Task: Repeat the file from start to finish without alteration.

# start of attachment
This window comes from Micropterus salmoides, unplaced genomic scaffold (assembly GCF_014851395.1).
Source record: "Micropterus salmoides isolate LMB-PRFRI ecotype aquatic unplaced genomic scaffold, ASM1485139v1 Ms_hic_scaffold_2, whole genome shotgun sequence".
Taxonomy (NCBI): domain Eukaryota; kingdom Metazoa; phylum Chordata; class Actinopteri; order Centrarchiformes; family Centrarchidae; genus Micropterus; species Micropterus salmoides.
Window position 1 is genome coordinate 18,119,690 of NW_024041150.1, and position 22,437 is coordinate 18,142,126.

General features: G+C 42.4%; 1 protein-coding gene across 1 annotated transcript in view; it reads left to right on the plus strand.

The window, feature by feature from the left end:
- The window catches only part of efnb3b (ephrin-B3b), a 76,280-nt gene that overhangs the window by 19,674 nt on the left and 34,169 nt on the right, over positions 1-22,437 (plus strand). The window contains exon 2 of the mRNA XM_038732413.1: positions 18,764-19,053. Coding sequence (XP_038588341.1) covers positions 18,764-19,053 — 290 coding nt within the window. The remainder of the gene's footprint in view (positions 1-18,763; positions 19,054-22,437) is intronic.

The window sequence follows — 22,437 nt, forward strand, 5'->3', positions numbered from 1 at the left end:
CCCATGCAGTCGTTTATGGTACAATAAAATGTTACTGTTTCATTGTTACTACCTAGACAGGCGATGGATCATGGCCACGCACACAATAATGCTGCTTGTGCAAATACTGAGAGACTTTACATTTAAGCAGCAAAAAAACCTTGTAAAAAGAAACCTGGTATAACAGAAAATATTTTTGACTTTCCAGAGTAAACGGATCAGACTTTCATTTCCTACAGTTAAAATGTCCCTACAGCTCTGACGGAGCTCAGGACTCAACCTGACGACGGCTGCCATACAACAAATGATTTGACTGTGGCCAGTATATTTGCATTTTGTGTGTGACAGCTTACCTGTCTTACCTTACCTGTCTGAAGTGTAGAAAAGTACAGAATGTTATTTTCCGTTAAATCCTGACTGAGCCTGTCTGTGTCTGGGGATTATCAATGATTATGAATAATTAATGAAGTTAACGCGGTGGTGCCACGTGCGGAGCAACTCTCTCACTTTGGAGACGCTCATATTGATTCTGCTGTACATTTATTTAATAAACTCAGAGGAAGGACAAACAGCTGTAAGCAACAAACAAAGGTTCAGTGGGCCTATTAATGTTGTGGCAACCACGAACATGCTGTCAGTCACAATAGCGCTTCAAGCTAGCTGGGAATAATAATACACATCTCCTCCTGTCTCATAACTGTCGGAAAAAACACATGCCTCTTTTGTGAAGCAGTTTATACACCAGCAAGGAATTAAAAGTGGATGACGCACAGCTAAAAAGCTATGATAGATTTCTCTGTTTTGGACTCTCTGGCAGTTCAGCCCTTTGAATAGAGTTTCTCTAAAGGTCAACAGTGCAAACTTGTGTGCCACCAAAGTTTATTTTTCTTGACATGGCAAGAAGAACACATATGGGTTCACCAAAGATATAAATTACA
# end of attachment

This window comes from Micropterus salmoides, unplaced genomic scaffold (assembly GCF_014851395.1).
Source record: "Micropterus salmoides isolate LMB-PRFRI ecotype aquatic unplaced genomic scaffold, ASM1485139v1 Ms_hic_scaffold_2, whole genome shotgun sequence".
Taxonomy (NCBI): domain Eukaryota; kingdom Metazoa; phylum Chordata; class Actinopteri; order Centrarchiformes; family Centrarchidae; genus Micropterus; species Micropterus salmoides.
Window position 1 is genome coordinate 18,119,690 of NW_024041150.1, and position 22,437 is coordinate 18,142,126.

General features: G+C 42.4%; 1 protein-coding gene across 1 annotated transcript in view; it reads left to right on the plus strand.

The window, feature by feature from the left end:
- The window catches only part of efnb3b (ephrin-B3b), a 76,280-nt gene that overhangs the window by 19,674 nt on the left and 34,169 nt on the right, over positions 1-22,437 (plus strand). The window contains exon 2 of the mRNA XM_038732413.1: positions 18,764-19,053. Coding sequence (XP_038588341.1) covers positions 18,764-19,053 — 290 coding nt within the window. The remainder of the gene's footprint in view (positions 1-18,763; positions 19,054-22,437) is intronic.

The window sequence follows — 22,437 nt, forward strand, 5'->3', positions numbered from 1 at the left end:
CCCATGCAGTCGTTTATGGTACAATAAAATGTTACTGTTTCATTGTTACTACCTAGACAGGCGATGGATCATGGCCACGCACACAATAATGCTGCTTGTGCAAATACTGAGAGACTTTACATTTAAGCAGCAAAAAAACCTTGTAAAAAGAAACCTGGTATAACAGAAAATATTTTTGACTTTCCAGAGTAAACGGATCAGACTTTCATTTCCTACAGTTAAAATGTCCCTACAGCTCTGACGGAGCTCAGGACTCAACCTGACGACGGCTGCCATACAACAAATGATTTGACTGTGGCCAGTATATTTGCATTTTGTGTGTGACAGCTTACCTGTCTTACCTTACCTGTCTGAAGTGTAGAAAAGTACAGAATGTTATTTTCCGTTAAATCCTGACTGAGCCTGTCTGTGTCTGGGGATTATCAATGATTATGAATAATTAATGAAGTTAACGCGGTGGTGCCACGTGCGGAGCAACTCTCTCACTTTGGAGACGCTCATATTGATTCTGCTGTACATTTATTTAATAAACTCAGAGGAAGGACAAACAGCTGTAAGCAACAAACAAAGGTTCAGTGGGCCTATTAATGTTGTGGCAACCACGAACATGCTGTCAGTCACAATAGCGCTTCAAGCTAGCTGGGAATAATAATACACATCTCCTCCTGTCTCATAACTGTCGGAAAAAACACATGCCTCTTTTGTGAAGCAGTTTATACACCAGCAAGGAATTAAAAGTGGATGACGCACAGCTAAAAAGCTATGATAGATTTCTCTGTTTTGGACTCTCTGGCAGTTCAGCCCTTTGAATAGAGTTTCTCTAAAGGTCAACAGTGCAAACTTGTGTGCCACCAAAGTTTATTTTTCTTGACATGGCAAGAAGAACACATATGGGTTCACCAAAGATATAAATTACA